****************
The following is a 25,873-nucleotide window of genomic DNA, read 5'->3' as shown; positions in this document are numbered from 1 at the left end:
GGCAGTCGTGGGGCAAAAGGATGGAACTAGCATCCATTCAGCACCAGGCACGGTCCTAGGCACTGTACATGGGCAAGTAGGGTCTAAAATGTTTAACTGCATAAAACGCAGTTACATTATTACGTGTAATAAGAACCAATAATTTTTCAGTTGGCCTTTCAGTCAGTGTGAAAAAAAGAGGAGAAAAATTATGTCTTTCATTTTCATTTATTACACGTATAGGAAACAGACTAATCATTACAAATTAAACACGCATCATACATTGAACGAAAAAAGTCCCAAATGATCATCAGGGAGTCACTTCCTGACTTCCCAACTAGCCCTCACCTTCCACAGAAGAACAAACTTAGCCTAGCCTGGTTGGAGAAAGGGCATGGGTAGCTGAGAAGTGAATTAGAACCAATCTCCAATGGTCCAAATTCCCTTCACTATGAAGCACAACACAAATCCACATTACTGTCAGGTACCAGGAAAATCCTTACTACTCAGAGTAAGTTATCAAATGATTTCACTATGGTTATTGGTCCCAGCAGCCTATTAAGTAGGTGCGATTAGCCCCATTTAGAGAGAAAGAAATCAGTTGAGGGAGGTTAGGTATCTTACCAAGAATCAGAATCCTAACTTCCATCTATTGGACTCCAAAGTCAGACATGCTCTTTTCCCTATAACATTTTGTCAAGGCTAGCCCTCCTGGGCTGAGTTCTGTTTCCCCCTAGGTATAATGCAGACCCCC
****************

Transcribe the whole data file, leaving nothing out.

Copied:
The following is a 25,873-nucleotide window of genomic DNA, read 5'->3' as shown; positions in this document are numbered from 1 at the left end:
GGCAGTCGTGGGGCAAAAGGATGGAACTAGCATCCATTCAGCACCAGGCACGGTCCTAGGCACTGTACATGGGCAAGTAGGGTCTAAAATGTTTAACTGCATAAAACGCAGTTACATTATTACGTGTAATAAGAACCAATAATTTTTCAGTTGGCCTTTCAGTCAGTGTGAAAAAAAGAGGAGAAAAATTATGTCTTTCATTTTCATTTATTACACGTATAGGAAACAGACTAATCATTACAAATTAAACACGCATCATACATTGAACGAAAAAAGTCCCAAATGATCATCAGGGAGTCACTTCCTGACTTCCCAACTAGCCCTCACCTTCCACAGAAGAACAAACTTAGCCTAGCCTGGTTGGAGAAAGGGCATGGGTAGCTGAGAAGTGAATTAGAACCAATCTCCAATGGTCCAAATTCCCTTCACTATGAAGCACAACACAAATCCACATTACTGTCAGGTACCAGGAAAATCCTTACTACTCAGAGTAAGTTATCAAATGATTTCACTATGGTTATTGGTCCCAGCAGCCTATTAAGTAGGTGCGATTAGCCCCATTTAGAGAGAAAGAAATCAGTTGAGGGAGGTTAGGTATCTTACCAAGAATCAGAATCCTAACTTCCATCTATTGGACTCCAAAGTCAGACATGCTCTTTTCCCTATAACATTTTGTCAAGGCTAGCCCTCCTGGGCTGAGTTCTGTTTCCCCCTAGGTATAATGCAGACCCCC